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Failed ‘coup plotters’ are tried in DR Congo


The trial of 51 people, including three Americans, accused of trying to overthrow the president of the Democratic Republic of Congo last month has begun.

The hearing will be broadcast live on national television and radio from the N’dolo military prison in the capital Kinshasa.

The defendants were led into the military court wearing blue and yellow shirts, marking their first public appearance since the failed coup.

They were arrested during attacks on the presidential palace and the home of an ally of President Félix Tshisekedi and face multiple charges, including financing terrorism, murder and attempted murder.

They have not yet been asked to plead in the case, which is being held under a marquee on the prison grounds.

The US State Department says it has been denied access to its citizens in custody.

The attempted coup on May 19 left six people dead, including the plot’s suspected leader, Christian Malanga.

The remaining defendants were arrested after the attack on the Palais de la Nation and the home of Vital Kamerhe, speaker of parliament.

According to local media reports, the attackers were members of the New Zaire movement, which was linked to Malanga, a former exiled politician from DR Congo who had acquired US citizenship.

His son Marcel Malanga is among the US citizens arrested.

Another is 21-year-old Tyler Thompson, whose family told the BBC this week they had “no idea” how he became entangled in the scheme.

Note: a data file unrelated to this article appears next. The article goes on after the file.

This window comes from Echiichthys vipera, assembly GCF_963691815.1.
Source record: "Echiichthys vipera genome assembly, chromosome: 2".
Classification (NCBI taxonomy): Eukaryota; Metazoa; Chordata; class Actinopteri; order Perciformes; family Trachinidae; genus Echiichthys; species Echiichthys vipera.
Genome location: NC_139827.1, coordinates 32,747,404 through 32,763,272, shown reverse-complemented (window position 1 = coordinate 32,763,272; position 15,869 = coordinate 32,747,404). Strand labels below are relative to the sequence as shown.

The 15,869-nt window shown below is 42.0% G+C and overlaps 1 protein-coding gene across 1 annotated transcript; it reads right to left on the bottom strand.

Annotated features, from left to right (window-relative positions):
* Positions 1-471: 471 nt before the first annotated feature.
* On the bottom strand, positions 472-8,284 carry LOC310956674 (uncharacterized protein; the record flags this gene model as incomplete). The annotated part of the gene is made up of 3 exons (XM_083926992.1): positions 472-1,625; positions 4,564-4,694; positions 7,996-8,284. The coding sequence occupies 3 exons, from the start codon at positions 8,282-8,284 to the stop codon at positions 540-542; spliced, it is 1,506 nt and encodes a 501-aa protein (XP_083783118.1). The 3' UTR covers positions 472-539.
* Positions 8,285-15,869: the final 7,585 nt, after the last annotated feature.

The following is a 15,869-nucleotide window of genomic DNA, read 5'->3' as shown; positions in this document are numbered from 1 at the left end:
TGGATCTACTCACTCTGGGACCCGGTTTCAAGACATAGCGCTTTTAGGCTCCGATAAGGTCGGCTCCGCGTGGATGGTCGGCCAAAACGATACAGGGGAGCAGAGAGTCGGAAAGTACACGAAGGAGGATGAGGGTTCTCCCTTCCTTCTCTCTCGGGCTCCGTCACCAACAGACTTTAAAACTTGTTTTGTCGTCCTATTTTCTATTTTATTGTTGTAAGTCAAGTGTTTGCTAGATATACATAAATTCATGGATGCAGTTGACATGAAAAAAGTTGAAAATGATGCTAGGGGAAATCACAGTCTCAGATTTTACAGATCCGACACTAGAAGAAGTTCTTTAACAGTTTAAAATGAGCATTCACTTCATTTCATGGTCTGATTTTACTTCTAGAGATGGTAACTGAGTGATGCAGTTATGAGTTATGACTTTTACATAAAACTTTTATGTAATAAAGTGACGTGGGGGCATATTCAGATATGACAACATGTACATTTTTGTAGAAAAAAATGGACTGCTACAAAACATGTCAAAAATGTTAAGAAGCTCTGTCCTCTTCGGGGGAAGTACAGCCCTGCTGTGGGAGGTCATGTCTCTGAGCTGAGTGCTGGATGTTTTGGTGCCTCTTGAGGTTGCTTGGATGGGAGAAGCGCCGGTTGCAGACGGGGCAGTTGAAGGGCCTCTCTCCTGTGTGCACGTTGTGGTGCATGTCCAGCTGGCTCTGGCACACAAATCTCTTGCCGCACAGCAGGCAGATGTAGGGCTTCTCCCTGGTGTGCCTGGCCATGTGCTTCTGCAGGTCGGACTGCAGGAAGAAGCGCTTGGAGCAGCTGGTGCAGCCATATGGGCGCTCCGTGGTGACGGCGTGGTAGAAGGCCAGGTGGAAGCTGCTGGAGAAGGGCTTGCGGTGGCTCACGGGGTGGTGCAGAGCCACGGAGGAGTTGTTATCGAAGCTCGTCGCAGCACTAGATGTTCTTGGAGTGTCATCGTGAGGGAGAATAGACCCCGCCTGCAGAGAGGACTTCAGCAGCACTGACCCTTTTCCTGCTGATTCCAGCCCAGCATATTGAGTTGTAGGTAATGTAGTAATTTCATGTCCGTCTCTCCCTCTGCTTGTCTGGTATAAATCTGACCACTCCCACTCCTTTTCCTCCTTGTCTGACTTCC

Video footage taken after the incident in Kinshasa shows Thompson being hit with the butt of a gun and repeatedly hit in the head by Congolese security forces.

According to army spokesman General Sylvain Ekenge, other persons of different nationalities were also involved and are facing charges.

One of them is a Congolese man with Belgian nationality and there is also a Canadian citizen originally from DR Congo.

According to the AFP news agency, an investigation is also underway into the behavior of the soldiers who thwarted the coup because they allegedly committed executions after the operation.

President Tshisekedi was re-elected for a second term in controversial elections last December. He won about 78% of the vote.

Nearly twenty people were killed in election violence in the run-up to the elections.

DR Congo is a country with vast mineral resources and a huge population, yet life has not improved for most people, while conflict, corruption and poor governance persist.

Much of the country’s natural resources lie in the east, where violence continues to rage despite Mr Tshisekedi’s attempts to deal with the situation by imposing martial law, -the firing and deployment of regional troops.

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(Getty Images/BBC)

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